Walmart’s earnings may signal if shoppers are spending or getting spooked by inflation
When Walmart reports quarterly earnings Thursday, investors will scour sales numbers and executives’ comments for clues about whether rising prices are making shoppers skittish.
The retail giant is closely watched as a bellwether of inflation.
“Any sort of wavering in behavior, they’re going to detect it,” said Steph Wissink, a retail analyst for Jefferies. “The voice of Walmart carries more weight in the context of ‘How healthy is the consumer?'”
Inflation has risen rapidly, raising questions about what that means for Americans’ spending habits after a pandemic- and stimulus-fueled spending spree. The consumer price index rose by 7% in December compared with a year earlier, according to the Bureau of Labor Statistics, and marked the fastest increase in nearly 40 years. Food prices have increased 6.3% on a 12-month basis and are closely watched because groceries are households’ most frequent purchases.
Major consumer goods companies, including PepsiCo, Hershey, Coca-Cola and Proctor & Gamble, have passed on price increases to customers — and argued brand loyalty has kept sales strong. Pepsi executives said on an earnings call last week that shoppers will pay more for their favorite snacks and beverages, such as Gatorade. Many of those products are on Walmart’s shelves.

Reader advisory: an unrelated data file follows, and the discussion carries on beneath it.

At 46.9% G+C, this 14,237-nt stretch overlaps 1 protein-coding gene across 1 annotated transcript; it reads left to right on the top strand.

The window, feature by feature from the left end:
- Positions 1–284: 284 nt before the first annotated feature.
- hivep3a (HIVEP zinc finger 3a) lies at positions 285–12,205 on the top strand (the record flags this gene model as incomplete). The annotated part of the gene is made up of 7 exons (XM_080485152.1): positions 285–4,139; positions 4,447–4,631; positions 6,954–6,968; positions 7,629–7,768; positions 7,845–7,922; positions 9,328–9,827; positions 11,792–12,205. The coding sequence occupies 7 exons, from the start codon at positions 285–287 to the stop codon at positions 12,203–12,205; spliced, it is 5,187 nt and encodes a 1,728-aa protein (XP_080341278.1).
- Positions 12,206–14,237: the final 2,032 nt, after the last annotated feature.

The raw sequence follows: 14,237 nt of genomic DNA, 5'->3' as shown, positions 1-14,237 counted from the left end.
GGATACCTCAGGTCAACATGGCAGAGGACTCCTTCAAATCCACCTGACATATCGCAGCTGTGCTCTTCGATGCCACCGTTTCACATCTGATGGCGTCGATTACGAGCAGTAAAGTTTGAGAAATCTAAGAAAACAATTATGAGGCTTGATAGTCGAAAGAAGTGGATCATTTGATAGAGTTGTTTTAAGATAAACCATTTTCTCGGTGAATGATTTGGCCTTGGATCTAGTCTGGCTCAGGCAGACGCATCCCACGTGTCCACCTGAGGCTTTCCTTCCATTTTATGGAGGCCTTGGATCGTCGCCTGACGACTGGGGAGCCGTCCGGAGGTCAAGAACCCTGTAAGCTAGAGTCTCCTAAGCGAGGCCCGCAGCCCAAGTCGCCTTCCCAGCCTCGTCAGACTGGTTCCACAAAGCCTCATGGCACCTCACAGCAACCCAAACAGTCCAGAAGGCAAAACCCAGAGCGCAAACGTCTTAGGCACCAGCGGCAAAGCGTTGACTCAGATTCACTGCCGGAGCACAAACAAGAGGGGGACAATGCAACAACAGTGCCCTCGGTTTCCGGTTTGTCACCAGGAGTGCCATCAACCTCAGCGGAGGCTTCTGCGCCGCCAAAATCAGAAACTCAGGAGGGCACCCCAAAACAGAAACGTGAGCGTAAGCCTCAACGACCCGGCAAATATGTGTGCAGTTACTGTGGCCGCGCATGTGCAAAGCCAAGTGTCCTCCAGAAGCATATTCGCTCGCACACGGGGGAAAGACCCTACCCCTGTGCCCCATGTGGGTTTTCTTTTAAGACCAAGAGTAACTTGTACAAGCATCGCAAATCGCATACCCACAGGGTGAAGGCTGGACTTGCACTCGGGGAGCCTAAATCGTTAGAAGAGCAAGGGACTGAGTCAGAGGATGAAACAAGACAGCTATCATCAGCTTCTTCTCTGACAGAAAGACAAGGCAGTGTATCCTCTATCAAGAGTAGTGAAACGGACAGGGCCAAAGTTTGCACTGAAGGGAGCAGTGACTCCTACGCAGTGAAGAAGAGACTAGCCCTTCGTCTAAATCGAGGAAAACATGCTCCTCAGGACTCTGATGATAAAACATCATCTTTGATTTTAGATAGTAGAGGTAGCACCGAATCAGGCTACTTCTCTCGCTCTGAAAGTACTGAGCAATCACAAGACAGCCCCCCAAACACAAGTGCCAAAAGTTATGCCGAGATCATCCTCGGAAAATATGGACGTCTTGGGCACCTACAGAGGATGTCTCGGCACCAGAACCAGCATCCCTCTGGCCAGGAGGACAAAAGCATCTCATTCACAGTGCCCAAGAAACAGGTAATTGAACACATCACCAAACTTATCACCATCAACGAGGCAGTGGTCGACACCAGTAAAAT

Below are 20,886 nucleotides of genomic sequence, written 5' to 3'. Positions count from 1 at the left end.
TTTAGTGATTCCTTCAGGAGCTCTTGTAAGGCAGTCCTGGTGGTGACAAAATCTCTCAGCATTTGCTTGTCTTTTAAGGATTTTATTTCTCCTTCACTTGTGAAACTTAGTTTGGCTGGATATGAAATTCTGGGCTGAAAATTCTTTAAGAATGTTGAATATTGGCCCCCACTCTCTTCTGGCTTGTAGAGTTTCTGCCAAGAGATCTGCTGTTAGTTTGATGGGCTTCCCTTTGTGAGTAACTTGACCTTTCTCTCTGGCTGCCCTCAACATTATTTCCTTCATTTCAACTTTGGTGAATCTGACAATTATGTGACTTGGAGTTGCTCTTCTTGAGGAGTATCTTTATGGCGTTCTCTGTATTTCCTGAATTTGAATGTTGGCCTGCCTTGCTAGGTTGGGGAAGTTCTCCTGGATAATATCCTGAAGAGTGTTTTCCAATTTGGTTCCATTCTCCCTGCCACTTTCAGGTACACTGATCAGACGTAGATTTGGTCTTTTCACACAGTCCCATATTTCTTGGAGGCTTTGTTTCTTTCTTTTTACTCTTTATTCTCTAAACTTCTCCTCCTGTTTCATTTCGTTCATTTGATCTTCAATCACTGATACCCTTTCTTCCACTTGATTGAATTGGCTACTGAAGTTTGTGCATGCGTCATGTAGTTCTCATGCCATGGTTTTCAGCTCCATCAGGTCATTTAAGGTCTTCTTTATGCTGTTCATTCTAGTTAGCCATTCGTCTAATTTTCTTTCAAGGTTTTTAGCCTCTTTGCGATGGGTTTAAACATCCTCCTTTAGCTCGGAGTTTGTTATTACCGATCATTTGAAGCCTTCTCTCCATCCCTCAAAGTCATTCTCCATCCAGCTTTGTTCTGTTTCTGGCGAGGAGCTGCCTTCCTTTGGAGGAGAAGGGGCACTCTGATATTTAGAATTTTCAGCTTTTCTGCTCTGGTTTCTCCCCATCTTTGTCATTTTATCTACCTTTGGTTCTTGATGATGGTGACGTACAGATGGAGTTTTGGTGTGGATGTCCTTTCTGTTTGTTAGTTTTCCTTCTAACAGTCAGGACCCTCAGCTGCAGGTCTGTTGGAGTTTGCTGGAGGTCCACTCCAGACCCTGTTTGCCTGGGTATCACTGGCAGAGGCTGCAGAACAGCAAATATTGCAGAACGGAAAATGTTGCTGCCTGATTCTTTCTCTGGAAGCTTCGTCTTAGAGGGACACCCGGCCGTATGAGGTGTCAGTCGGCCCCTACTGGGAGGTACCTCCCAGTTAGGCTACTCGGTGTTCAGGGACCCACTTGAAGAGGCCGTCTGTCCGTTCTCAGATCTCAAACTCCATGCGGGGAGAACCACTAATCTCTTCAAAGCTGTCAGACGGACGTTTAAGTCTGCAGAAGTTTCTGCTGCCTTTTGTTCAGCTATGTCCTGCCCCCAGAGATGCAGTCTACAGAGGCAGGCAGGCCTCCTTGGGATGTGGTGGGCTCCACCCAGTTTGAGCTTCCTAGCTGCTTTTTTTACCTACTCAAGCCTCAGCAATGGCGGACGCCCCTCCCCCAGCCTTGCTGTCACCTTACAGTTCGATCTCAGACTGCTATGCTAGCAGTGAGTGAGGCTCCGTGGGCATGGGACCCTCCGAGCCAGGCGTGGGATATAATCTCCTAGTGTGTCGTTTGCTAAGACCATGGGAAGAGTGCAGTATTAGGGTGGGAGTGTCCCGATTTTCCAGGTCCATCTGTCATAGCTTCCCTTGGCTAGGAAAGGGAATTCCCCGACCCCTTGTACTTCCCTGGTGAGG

Wissink, however, said the backdrop is changing: Consumers spent freely during the holiday season, though challenged by out-of-stocks, shipping delays and other supply-chain snarls. Walmart’s report, which will capture its earnings in the three months ended Jan. 31, will include the holiday season. But investors will be most eager to hear about trends over the last few weeks.
Wissink said consumers may be starting to think twice before opening their wallets as prices creep higher week after week, and they no longer receive stimulus checks from the government.
Walmart has a unique window into the consumers’ mindset: Nearly 90% of Americans live within 10 miles of its stores, cutting across different states, geographic areas and income levels. Food, one of the major categories hit by inflation and a frequent purchase for households, accounts for nearly 60% of its net sales in the U.S., based on sales figures from the nine months of the fiscal year.
Analysts are mixed about whether inflation will help or hurt Walmart’s sales — and its margins.
Wissink said lower-income customers may buy less, but Walmart will pick up a larger portion of middle- and upper-income shoppers’ wallets because of the retailer’s reputation for value. She has a buy rating for the company’s shares and her price target is $184, about 37% above where the stock is currently trading. That’s higher than analysts’ average price target of $165.44, according to Refinitiv.
Scot Ciccarelli, a retail analyst at Truist Securities, however, said Walmart customers who feel pinched have few places to turn to for lower prices, besides perhaps privately owned German discounter Aldi or dollar stores like Dollar General. He said that translates to a pull-back in overall spending and an upward battle for Walmart as it tries to grow.
His rating for the company is neutral and price target is $153.